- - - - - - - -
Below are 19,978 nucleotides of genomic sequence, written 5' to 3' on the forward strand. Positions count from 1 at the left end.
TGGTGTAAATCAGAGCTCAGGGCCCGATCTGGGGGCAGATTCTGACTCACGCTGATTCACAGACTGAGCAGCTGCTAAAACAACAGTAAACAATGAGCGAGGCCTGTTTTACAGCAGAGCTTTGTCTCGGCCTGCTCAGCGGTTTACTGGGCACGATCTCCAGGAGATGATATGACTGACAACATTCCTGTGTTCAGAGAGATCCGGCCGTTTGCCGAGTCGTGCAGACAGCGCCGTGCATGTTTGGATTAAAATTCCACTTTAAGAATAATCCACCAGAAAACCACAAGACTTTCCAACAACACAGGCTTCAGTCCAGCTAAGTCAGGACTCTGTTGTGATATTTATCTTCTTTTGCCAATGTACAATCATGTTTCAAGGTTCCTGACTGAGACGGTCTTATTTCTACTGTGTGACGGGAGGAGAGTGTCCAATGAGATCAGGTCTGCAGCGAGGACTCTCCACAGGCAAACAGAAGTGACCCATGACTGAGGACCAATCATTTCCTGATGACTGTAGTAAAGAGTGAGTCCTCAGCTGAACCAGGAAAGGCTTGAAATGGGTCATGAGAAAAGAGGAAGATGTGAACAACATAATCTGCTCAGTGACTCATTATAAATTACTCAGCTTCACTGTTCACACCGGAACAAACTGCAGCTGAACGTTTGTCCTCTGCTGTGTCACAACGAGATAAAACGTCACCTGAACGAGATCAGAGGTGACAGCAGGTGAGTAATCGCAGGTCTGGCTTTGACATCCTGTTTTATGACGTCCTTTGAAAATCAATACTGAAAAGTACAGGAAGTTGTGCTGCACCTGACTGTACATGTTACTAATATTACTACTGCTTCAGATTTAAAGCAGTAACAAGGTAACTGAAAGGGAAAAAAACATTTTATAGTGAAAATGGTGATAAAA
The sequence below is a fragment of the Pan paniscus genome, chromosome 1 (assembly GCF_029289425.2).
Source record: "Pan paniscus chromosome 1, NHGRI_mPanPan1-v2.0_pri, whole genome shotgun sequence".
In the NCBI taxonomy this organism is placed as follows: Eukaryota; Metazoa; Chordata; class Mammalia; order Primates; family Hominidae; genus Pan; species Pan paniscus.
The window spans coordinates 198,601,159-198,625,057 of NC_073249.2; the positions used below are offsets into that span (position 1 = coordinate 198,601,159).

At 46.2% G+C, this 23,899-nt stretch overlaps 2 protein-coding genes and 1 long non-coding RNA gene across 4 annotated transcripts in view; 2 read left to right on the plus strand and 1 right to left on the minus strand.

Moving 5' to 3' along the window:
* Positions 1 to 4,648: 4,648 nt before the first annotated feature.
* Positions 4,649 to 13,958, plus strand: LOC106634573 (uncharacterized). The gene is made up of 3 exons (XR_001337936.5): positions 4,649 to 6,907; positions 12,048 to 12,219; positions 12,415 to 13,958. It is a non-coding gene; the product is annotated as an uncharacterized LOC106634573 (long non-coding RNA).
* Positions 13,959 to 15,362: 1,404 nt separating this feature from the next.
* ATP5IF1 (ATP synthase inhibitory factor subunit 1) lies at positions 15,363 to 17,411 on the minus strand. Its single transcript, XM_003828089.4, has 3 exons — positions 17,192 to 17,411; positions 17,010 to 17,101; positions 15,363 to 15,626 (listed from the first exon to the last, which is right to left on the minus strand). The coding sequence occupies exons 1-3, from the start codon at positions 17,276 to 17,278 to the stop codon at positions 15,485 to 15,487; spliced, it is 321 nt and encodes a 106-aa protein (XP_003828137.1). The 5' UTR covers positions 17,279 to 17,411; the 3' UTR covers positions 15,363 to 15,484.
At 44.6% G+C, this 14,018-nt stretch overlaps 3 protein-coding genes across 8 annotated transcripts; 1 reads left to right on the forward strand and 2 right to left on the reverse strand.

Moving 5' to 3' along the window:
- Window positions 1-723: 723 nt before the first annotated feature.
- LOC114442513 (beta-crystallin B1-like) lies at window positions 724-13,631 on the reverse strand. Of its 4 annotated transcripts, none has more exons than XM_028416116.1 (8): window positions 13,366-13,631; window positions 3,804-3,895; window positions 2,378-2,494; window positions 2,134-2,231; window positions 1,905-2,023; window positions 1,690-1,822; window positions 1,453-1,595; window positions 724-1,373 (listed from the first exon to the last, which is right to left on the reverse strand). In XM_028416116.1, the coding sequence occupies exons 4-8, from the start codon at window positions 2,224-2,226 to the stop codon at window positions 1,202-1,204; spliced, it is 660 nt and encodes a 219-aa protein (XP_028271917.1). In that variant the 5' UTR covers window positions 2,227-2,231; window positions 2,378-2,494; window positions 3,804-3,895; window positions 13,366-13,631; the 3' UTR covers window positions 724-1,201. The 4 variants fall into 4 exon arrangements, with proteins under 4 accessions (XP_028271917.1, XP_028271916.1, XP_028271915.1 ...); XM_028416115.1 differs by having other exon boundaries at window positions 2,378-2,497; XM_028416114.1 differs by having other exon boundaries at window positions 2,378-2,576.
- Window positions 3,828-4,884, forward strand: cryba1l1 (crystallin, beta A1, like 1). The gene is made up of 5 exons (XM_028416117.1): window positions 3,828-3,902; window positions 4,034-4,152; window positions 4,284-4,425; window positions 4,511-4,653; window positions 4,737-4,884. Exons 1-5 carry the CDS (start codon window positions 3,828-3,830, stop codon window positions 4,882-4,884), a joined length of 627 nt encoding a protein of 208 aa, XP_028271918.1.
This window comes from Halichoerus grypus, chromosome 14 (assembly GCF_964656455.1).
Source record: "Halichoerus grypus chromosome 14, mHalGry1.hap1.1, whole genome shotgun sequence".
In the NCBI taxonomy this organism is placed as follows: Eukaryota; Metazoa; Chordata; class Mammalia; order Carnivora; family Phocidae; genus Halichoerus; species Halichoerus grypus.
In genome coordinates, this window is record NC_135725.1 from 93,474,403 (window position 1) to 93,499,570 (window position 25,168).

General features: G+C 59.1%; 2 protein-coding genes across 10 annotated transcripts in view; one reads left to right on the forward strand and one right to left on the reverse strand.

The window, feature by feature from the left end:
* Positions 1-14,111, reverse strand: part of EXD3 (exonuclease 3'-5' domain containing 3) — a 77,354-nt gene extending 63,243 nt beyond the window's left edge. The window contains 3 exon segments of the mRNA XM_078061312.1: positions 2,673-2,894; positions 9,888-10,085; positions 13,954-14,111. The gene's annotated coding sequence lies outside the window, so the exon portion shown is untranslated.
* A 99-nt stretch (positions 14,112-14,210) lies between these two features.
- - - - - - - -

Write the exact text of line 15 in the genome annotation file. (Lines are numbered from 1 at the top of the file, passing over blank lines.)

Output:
- Window positions 1-723: 723 nt before the first annotated feature.